- Poster presentation
- Open Access
Early percutaneous coronary intervention and in-hospital mortality in non st elevation coronary syndromes
© Cebrián Domenech et al.; 2015
- Published: 1 October 2015
- Public Health
- Multivariate Analysis
- Protective Effect
- Univariate Analysis
- Independent Predictor
PCI timing remains controversial in patients with non ST elevation coronary syndromes.
To analyze the influence of early PCI (ePCI) on in-hospital mortality in this population.
We analyzed 449 patients with diagnosis of non ST elevation coronary syndrome consecutively admitted in our teaching referrall ICU during the period 01/01/2012 - 20/03/2015. When PCI was performed during ICU it was considered ePCI. Otherwise (patients without PCI or with delayed PCI after ICU stay) were considered non ePCI. We analyzed the influence of ePCI in hospital mortality. An univariate analysis with in-hospital mortality as the main outcome and NYHA, Saps 3, age and sex as the main covariates was performed. A binary logistic regression was also performed to adjust for the main confounders. Chi square, T-test and binary logistic regression were used.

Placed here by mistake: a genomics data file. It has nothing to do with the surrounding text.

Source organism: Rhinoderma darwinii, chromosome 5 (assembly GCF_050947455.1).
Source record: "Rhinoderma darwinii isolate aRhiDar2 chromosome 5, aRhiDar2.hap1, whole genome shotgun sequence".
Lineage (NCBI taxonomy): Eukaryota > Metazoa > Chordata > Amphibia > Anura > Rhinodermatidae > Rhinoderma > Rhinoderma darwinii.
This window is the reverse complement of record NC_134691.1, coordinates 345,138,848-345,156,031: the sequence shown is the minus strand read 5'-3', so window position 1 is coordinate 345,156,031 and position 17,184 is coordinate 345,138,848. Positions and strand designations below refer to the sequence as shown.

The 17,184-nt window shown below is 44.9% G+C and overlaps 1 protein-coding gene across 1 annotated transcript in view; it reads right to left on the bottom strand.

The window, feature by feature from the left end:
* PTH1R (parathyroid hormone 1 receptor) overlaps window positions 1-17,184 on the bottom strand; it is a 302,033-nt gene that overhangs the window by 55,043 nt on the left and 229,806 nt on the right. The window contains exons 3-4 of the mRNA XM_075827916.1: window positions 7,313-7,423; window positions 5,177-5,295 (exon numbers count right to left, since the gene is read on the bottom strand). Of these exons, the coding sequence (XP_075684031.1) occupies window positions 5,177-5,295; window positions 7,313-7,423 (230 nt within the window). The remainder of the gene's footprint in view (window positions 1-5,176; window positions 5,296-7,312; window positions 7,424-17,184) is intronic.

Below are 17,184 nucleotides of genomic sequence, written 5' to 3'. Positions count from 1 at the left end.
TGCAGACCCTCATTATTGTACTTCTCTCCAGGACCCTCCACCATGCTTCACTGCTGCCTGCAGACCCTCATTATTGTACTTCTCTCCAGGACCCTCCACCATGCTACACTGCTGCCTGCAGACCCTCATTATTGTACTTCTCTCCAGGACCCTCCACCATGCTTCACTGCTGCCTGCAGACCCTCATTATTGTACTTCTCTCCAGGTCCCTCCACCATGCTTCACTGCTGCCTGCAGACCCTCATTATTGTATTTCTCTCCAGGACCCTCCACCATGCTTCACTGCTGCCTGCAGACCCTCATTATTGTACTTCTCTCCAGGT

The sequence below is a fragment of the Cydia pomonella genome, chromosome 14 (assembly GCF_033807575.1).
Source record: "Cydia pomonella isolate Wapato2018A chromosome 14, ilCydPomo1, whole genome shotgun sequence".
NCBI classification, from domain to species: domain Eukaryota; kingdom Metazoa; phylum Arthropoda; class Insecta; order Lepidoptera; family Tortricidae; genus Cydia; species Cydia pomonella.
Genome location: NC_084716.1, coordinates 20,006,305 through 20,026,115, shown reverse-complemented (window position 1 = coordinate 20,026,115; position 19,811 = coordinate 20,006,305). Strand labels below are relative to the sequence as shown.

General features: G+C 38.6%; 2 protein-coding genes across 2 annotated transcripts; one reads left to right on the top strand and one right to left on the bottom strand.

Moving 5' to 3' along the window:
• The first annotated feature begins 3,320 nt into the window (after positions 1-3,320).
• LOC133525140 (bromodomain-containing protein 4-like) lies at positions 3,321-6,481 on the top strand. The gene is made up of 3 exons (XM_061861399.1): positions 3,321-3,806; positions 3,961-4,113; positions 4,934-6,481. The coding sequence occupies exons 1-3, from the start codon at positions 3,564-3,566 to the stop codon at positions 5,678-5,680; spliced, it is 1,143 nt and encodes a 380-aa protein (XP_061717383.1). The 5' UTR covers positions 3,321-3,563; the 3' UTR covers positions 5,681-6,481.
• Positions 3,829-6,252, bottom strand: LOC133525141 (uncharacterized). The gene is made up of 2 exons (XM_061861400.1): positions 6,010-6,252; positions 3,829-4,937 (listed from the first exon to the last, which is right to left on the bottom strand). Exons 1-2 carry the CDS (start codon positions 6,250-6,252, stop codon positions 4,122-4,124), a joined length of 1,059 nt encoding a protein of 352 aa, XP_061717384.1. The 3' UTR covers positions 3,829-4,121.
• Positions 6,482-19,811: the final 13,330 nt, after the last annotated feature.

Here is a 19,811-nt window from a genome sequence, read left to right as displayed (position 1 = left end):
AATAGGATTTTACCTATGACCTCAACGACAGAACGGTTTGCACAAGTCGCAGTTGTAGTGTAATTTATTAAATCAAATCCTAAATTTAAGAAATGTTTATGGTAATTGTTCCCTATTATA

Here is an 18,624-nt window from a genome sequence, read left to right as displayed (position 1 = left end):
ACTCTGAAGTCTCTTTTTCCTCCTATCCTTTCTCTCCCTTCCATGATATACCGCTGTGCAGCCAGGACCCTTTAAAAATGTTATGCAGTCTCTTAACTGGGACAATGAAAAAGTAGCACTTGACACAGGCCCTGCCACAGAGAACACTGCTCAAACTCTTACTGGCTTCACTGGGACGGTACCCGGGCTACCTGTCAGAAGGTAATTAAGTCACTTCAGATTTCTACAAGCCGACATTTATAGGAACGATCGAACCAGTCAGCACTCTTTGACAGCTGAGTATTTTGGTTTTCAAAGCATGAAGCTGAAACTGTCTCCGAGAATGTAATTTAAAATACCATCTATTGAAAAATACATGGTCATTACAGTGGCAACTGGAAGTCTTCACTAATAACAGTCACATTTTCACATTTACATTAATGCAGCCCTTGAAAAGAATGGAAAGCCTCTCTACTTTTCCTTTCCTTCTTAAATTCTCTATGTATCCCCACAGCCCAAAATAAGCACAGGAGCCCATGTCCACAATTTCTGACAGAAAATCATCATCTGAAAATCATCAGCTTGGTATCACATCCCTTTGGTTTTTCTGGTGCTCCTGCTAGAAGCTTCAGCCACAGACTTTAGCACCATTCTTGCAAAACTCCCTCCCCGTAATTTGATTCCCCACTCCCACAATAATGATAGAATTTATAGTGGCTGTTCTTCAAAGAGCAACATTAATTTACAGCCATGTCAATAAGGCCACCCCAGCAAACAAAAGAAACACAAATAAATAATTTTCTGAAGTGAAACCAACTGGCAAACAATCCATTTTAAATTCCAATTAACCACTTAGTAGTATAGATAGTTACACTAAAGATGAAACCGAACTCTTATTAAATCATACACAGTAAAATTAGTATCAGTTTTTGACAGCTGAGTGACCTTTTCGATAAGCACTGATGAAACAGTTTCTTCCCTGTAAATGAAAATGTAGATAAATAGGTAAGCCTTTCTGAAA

Univariate Analysis. ePCI patiens were younger and with lower severity scores than their counterparts without ePCI.
65.7 (SD 12.7)
70.4 (SD 12.0)
Female Sex (%)
Saps 3 score
44.78 (SD 7.80)
47.81 (SD 8.92)
NYHA (III) (%)
In-Hospital Mortality (%)
Saps 3 score
After multivariate analysis ePCI lost his protective effect and mortality seems to be mainly related to patient´s severity (saps 3 or NYHA score)
In our population ePCI do not determine in-hospital mortality. Severity measured either by Saps 3 or by NYHA scores, and not ePCI, seems to be the major determinant of mortality.
This article is published under license to BioMed Central Ltd. This is an Open Access article distributed under the terms of the Creative Commons Attribution License (http://creativecommons.org/licenses/by/4.0), which permits unrestricted use, distribution, and reproduction in any medium, provided the original work is properly cited.